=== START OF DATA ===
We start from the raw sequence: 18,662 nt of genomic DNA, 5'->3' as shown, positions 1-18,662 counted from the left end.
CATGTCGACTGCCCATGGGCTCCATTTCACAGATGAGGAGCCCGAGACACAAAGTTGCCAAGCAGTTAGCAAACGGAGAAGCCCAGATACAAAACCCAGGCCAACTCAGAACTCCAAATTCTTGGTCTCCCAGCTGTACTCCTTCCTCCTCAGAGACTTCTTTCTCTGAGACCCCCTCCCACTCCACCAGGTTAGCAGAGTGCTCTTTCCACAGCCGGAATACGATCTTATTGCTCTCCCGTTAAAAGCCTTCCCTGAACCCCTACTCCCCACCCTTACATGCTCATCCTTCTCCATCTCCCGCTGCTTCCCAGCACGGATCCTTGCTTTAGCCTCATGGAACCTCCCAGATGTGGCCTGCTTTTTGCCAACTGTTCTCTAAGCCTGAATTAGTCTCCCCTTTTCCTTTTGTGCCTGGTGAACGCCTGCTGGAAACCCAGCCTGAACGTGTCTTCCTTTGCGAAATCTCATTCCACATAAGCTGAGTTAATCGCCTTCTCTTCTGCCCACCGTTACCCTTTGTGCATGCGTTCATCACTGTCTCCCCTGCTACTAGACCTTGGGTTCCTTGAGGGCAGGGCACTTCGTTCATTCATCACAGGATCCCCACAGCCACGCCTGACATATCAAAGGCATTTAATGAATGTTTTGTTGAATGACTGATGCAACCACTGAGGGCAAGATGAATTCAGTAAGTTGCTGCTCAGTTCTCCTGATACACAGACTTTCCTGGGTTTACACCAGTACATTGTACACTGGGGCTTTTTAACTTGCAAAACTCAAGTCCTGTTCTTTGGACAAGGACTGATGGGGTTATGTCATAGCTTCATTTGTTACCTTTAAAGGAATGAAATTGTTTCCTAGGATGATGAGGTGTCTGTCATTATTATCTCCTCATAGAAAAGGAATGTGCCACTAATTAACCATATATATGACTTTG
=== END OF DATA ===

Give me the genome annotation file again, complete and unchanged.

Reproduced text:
We start from the raw sequence: 18,662 nt of genomic DNA, 5'->3' as shown, positions 1-18,662 counted from the left end.
CATGTCGACTGCCCATGGGCTCCATTTCACAGATGAGGAGCCCGAGACACAAAGTTGCCAAGCAGTTAGCAAACGGAGAAGCCCAGATACAAAACCCAGGCCAACTCAGAACTCCAAATTCTTGGTCTCCCAGCTGTACTCCTTCCTCCTCAGAGACTTCTTTCTCTGAGACCCCCTCCCACTCCACCAGGTTAGCAGAGTGCTCTTTCCACAGCCGGAATACGATCTTATTGCTCTCCCGTTAAAAGCCTTCCCTGAACCCCTACTCCCCACCCTTACATGCTCATCCTTCTCCATCTCCCGCTGCTTCCCAGCACGGATCCTTGCTTTAGCCTCATGGAACCTCCCAGATGTGGCCTGCTTTTTGCCAACTGTTCTCTAAGCCTGAATTAGTCTCCCCTTTTCCTTTTGTGCCTGGTGAACGCCTGCTGGAAACCCAGCCTGAACGTGTCTTCCTTTGCGAAATCTCATTCCACATAAGCTGAGTTAATCGCCTTCTCTTCTGCCCACCGTTACCCTTTGTGCATGCGTTCATCACTGTCTCCCCTGCTACTAGACCTTGGGTTCCTTGAGGGCAGGGCACTTCGTTCATTCATCACAGGATCCCCACAGCCACGCCTGACATATCAAAGGCATTTAATGAATGTTTTGTTGAATGACTGATGCAACCACTGAGGGCAAGATGAATTCAGTAAGTTGCTGCTCAGTTCTCCTGATACACAGACTTTCCTGGGTTTACACCAGTACATTGTACACTGGGGCTTTTTAACTTGCAAAACTCAAGTCCTGTTCTTTGGACAAGGACTGATGGGGTTATGTCATAGCTTCATTTGTTACCTTTAAAGGAATGAAATTGTTTCCTAGGATGATGAGGTGTCTGTCATTATTATCTCCTCATAGAAAAGGAATGTGCCACTAATTAACCATATATATGACTTTG